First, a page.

msmi 2010: Institute on Fractions is now history. YAY!
I'll leave Catherine and any others to talk about their take on it. I'll have some future posts on what I think are the biggest lessons parents and teachers need to help their students understand fractions, but this is just a roundup.
In the course of 5 days, we covered: definition of a fraction, equivalent fractions, decimals, addition, subtraction, multiplication, division, decimals again, and percent. We had more to do, but we couldn't get to it.
Based on the reaction of the teachers, it was a success. I have NEVER had a class of students where so many students worked so hard. No matter what their background, everyone tried to do the problems. Their effort meant that as the week went on, the students were more engaged and more knowledgeable. The teachers also built up their camaraderie with each other.
Based on their personal comments to me and the anonymous survey I gave at the end, their overall impression was quite high. Several teachers told me that this course was the first time anyone had ever explained how to think about fractions. One told me it was "a revelation" to them, another told me this was the first time they'd see a way to visualize multiplication of fractions. Most responded to our survey saying that this material had changed how they would teach permanently. Several teachers had a different kind of revelation, too: that other people in other schools/cities/states knew and felt as they did. They were connecting the dots not only on fractions, but on the state of math education.
Not that everything was perfect. I was terribly out of practice for being a teacher--bad board technique, bad handwriting, bad short hand in my own thoughts and words, instead of being clear, specific and slow.
I made several errors in sizing up my audience too. I assumed that since I had told the principals what to expect, that they had told their teachers. I assumed that teachers, given a pointer to a web site that had, e.g. Wu's CV on it, would have read such.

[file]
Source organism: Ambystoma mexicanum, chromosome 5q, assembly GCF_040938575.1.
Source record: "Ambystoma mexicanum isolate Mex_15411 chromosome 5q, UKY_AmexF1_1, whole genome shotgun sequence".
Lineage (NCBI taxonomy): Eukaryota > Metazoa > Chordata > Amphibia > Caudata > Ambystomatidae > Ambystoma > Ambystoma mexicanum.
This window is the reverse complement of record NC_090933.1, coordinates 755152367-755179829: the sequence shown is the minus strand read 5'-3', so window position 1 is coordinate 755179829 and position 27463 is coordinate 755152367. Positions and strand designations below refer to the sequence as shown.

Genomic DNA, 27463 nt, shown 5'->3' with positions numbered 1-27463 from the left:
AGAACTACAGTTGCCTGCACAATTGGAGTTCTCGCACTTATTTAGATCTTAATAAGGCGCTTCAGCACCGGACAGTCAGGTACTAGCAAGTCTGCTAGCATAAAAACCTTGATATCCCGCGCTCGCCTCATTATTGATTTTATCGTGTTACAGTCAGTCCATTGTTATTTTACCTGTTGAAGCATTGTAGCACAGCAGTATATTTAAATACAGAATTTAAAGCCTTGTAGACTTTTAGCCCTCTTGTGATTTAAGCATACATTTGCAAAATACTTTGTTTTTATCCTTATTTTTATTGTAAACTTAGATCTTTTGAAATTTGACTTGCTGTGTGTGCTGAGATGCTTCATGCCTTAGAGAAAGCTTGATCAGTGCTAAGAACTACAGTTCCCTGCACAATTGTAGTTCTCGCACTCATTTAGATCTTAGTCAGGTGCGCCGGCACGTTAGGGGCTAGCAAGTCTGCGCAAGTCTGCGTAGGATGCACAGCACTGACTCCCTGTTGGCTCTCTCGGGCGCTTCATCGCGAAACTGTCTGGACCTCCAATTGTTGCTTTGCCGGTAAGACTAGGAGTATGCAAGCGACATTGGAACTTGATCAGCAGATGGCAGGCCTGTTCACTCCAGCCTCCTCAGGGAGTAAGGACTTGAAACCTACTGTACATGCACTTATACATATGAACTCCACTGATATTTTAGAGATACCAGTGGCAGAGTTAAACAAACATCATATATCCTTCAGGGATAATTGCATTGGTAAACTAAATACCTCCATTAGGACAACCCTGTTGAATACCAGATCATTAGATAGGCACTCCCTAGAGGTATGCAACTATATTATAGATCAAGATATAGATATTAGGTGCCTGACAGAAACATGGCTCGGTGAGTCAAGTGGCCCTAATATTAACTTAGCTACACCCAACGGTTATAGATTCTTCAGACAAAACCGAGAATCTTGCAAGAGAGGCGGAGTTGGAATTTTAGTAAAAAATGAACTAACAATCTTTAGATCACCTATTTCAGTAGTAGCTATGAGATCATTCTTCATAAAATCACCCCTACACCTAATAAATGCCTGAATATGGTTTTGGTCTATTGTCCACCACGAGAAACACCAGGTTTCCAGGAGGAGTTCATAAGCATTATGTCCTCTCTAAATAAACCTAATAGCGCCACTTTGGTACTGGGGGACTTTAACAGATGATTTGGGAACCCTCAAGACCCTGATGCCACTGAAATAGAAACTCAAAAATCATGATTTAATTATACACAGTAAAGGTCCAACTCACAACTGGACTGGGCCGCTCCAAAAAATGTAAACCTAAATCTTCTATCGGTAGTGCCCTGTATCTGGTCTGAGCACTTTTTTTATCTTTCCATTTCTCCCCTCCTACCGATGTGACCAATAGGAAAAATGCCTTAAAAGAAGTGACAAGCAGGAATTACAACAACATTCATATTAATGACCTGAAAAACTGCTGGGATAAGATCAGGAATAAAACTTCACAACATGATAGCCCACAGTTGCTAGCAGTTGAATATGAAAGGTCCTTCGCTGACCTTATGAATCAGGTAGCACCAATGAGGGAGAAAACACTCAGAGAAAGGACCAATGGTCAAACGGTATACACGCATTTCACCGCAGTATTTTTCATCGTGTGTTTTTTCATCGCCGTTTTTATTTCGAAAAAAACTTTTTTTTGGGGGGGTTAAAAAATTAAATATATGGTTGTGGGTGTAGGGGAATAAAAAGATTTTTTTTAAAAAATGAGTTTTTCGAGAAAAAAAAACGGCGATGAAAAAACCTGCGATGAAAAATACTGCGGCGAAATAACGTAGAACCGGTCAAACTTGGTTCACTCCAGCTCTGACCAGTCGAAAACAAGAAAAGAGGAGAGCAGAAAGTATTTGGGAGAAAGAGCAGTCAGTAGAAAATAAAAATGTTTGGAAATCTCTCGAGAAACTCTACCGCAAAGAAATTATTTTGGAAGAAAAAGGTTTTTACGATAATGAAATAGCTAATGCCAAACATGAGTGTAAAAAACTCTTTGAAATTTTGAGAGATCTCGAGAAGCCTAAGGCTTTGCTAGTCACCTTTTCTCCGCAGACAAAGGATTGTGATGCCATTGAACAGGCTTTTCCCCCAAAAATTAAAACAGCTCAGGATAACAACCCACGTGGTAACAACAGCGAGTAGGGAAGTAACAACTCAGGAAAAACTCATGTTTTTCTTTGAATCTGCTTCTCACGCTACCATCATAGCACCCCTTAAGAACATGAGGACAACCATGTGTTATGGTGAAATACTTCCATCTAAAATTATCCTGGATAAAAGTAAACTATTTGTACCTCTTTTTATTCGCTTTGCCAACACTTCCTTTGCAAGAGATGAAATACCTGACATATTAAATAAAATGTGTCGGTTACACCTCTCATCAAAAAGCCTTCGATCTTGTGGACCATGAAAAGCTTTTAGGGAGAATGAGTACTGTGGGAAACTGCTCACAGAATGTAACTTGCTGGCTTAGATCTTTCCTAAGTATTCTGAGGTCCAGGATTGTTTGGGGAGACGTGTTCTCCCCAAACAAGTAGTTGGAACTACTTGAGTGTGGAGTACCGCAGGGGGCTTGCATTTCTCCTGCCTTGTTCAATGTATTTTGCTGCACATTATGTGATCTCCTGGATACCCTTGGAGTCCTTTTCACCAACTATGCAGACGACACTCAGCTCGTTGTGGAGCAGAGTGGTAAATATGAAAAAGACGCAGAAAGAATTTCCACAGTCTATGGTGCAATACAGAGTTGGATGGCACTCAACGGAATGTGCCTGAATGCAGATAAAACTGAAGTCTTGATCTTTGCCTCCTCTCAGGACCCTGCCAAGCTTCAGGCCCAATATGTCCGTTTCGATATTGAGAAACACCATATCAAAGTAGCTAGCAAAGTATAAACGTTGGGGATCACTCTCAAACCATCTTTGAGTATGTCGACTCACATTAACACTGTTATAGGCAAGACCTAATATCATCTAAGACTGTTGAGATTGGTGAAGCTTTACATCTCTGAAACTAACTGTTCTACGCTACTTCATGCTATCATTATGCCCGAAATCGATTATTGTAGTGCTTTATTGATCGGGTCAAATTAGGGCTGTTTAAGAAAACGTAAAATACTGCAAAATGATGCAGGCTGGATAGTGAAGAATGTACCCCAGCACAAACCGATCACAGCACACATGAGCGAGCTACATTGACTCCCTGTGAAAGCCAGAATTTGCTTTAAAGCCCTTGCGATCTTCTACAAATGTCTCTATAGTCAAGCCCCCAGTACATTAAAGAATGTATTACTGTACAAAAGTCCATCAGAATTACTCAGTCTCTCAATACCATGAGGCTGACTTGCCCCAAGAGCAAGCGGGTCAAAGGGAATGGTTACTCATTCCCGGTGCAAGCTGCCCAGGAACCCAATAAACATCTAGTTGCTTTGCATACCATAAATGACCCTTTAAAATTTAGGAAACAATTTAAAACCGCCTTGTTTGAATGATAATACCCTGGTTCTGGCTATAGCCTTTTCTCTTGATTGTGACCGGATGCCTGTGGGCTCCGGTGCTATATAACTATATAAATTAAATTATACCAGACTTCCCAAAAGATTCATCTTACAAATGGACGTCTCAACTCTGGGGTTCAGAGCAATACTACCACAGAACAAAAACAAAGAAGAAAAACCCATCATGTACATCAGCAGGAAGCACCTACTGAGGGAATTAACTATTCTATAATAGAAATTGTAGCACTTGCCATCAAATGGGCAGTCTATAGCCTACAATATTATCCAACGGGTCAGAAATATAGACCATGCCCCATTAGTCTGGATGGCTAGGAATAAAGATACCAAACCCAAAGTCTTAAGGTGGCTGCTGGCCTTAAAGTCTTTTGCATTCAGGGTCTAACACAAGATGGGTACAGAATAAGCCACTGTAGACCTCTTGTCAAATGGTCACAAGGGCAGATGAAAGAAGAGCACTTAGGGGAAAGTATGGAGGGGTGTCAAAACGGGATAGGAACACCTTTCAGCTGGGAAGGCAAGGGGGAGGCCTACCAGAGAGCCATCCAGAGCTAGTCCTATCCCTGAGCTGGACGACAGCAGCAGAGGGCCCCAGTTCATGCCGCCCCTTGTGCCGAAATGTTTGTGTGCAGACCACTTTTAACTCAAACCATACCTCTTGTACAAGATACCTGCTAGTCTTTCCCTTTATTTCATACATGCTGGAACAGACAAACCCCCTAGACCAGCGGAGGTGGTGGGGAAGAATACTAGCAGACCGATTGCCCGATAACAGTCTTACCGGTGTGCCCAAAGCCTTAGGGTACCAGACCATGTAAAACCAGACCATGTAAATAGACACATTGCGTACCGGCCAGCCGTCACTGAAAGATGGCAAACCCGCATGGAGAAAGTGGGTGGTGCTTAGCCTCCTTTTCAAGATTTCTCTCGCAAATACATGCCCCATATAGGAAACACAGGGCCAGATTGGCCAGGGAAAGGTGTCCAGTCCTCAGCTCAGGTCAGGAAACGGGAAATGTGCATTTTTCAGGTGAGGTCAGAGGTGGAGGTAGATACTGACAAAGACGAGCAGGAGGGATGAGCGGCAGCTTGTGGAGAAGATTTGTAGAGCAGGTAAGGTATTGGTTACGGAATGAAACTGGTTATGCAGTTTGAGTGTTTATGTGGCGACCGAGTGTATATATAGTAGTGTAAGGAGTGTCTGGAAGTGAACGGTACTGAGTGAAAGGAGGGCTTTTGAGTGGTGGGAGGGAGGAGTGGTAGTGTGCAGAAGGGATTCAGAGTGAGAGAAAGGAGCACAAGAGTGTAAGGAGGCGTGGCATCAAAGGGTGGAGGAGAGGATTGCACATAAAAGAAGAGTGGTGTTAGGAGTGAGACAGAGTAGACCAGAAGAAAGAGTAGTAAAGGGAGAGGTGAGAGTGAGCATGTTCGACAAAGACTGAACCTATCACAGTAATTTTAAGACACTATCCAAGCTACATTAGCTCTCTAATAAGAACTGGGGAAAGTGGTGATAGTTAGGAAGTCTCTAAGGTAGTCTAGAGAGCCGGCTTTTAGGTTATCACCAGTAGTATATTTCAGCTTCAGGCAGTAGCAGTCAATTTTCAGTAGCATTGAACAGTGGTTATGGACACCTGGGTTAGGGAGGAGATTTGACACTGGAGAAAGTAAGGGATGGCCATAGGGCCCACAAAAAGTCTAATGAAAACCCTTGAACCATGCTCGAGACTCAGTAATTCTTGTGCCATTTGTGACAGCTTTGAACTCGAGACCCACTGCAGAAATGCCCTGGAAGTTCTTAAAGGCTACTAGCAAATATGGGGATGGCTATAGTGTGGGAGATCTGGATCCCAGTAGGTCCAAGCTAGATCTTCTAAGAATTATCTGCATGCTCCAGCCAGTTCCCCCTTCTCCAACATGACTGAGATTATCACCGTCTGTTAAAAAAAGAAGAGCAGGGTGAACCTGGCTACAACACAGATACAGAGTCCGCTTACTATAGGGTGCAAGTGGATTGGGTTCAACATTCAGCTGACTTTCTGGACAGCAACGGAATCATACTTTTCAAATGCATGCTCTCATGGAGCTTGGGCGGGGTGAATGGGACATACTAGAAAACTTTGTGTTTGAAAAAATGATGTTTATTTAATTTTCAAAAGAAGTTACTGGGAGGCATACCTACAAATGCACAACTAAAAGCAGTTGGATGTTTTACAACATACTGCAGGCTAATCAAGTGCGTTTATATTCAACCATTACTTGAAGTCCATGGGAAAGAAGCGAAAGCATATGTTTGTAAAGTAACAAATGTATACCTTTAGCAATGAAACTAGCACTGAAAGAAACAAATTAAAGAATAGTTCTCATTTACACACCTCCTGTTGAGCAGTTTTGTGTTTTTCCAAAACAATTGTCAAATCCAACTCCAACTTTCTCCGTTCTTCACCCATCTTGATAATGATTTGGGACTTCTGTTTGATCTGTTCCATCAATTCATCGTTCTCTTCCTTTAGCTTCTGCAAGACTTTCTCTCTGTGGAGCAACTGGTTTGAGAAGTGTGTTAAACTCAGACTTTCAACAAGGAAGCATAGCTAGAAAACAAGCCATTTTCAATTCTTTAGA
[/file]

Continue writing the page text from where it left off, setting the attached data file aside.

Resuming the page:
The biggest complaint was that it was too much material/days too long, and not enough worked out examples. One solution to the latter is to strongly encourage the teachers to read the textbook a day ahead of time. But part of that is the nature of the beast: there is an enormous deficit of knowledge to overcome. Elementary math teachers didn't go into that field because of their stength in fractions. The breadth of math inexperience-experience even for teachers of the same grade was very large, yet being math experienced didn't quite help, because while those teachers probably followed Wu's proofs more easily, applying his ideas to actual math problems was still a new universe to them, and their skill was sometimes a hindrance, because he was asking them to think an entirely different way than they were used to.
Lastly, I'm thrilled to have met all the people involved. Wu is a delight to work with/for, and I'd do this again with him wherever we can. He was personable and charming as well as brilliant. His wife was just as delightful. CassyT, KTMer, is an exemplary woman. She's a brilliant teacher and student of human nature, and her insights into teachers saved me countless mistakes. She shared her expertise with me in countless ways, and the whole thing would have fallen apart if not for her.
So, where to go from here? First, more Wu institutes! Let's bring MSMI to your locale! Second, the really big thing is to help teachers turn what they learned here into changes in their school. That's no small undertaking. I'll talk about that more in the next post. Last, more documents for everyone: condensing of Wu for parents and teachers. I'm sure you'll see work product of that around here shortly...